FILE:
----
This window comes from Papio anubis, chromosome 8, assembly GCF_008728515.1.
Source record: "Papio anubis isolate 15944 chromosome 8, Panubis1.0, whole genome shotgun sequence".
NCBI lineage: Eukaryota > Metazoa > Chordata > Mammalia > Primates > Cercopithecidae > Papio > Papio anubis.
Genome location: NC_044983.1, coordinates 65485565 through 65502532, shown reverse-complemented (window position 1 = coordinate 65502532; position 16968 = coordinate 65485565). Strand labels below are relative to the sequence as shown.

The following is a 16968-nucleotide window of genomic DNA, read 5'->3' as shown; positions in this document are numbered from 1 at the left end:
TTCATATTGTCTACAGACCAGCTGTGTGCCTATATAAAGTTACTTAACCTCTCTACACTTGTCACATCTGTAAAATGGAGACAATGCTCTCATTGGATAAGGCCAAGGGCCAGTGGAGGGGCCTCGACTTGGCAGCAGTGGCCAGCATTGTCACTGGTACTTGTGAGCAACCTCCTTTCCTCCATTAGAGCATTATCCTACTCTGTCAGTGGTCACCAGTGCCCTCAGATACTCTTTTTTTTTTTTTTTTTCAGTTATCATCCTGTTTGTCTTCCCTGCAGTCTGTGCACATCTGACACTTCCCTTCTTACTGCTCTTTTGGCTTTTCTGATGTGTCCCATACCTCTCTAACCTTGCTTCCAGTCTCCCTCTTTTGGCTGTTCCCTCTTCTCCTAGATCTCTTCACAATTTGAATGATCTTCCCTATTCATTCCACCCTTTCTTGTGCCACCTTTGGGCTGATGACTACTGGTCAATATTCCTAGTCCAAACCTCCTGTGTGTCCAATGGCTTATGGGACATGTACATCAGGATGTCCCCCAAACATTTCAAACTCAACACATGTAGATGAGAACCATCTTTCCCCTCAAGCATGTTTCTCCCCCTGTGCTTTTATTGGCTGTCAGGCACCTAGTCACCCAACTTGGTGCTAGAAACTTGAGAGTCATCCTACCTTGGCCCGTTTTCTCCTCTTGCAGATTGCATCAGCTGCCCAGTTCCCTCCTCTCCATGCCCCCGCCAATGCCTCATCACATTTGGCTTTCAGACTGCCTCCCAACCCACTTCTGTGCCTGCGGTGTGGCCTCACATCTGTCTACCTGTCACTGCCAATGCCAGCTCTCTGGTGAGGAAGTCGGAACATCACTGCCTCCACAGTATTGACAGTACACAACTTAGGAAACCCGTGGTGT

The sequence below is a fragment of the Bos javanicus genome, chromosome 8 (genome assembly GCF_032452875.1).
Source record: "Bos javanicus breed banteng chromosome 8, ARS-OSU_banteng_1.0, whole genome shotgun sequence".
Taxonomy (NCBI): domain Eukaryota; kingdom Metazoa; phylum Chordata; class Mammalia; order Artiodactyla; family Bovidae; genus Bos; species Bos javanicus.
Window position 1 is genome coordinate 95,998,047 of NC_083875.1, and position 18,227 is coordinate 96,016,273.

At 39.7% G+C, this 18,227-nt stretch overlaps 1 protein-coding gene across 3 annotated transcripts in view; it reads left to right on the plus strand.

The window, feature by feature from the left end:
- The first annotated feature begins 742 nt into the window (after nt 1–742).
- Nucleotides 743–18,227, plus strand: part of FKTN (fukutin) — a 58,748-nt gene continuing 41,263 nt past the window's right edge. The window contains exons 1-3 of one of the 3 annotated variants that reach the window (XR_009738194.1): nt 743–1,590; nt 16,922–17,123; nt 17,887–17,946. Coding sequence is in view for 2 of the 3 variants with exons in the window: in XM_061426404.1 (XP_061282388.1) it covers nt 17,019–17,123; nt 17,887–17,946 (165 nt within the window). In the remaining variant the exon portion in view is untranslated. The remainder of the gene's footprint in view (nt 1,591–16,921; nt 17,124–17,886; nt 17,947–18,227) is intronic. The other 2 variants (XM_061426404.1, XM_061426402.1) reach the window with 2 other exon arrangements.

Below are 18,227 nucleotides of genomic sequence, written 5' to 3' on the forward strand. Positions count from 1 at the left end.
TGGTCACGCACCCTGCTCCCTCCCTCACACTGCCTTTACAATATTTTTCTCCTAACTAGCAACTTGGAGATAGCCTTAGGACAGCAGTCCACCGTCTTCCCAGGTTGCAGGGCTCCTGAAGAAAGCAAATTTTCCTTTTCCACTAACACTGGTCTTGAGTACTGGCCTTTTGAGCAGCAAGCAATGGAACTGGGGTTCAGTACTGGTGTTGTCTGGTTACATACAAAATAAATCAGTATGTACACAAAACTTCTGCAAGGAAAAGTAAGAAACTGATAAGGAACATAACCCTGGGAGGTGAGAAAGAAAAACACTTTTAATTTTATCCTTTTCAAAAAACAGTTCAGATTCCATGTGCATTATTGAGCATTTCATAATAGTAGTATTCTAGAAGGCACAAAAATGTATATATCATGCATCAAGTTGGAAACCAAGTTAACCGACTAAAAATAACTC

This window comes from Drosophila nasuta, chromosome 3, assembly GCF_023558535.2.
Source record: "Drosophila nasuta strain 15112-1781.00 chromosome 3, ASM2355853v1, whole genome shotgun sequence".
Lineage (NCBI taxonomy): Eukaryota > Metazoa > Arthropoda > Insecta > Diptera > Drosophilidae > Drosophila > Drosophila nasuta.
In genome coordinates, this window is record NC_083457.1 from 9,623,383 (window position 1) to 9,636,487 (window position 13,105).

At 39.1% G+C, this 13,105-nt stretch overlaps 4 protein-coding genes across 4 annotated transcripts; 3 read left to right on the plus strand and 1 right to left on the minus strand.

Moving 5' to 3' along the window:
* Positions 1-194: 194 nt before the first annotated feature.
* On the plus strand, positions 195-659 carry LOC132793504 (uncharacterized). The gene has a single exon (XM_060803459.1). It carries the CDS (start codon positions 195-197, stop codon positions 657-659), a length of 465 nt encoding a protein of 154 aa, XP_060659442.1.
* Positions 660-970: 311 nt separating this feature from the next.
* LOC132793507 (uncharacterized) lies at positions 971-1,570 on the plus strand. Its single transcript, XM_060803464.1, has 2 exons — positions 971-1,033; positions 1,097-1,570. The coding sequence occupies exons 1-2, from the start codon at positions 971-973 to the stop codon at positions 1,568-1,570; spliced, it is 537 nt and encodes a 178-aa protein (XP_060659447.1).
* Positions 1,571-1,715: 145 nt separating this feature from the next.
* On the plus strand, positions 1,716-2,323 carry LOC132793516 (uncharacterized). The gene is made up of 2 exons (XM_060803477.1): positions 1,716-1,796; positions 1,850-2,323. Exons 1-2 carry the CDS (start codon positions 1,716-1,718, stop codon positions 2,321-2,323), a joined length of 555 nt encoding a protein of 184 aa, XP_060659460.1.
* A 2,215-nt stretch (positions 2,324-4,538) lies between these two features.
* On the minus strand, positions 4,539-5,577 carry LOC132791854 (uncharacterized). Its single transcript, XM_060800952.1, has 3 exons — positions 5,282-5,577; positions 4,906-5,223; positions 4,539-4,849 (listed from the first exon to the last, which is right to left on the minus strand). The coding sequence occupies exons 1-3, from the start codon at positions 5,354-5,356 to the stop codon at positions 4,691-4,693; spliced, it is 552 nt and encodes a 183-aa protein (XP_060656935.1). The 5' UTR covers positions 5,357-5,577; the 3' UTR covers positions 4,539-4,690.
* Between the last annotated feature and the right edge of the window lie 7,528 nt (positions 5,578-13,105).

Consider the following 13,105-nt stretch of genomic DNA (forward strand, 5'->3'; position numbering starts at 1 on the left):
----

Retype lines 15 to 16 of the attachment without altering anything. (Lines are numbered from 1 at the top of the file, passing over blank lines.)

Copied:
Below are 18,227 nucleotides of genomic sequence, written 5' to 3' on the forward strand. Positions count from 1 at the left end.
TGGTCACGCACCCTGCTCCCTCCCTCACACTGCCTTTACAATATTTTTCTCCTAACTAGCAACTTGGAGATAGCCTTAGGACAGCAGTCCACCGTCTTCCCAGGTTGCAGGGCTCCTGAAGAAAGCAAATTTTCCTTTTCCACTAACACTGGTCTTGAGTACTGGCCTTTTGAGCAGCAAGCAATGGAACTGGGGTTCAGTACTGGTGTTGTCTGGTTACATACAAAATAAATCAGTATGTACACAAAACTTCTGCAAGGAAAAGTAAGAAACTGATAAGGAACATAACCCTGGGAGGTGAGAAAGAAAAACACTTTTAATTTTATCCTTTTCAAAAAACAGTTCAGATTCCATGTGCATTATTGAGCATTTCATAATAGTAGTATTCTAGAAGGCACAAAAATGTATATATCATGCATCAAGTTGGAAACCAAGTTAACCGACTAAAAATAACTC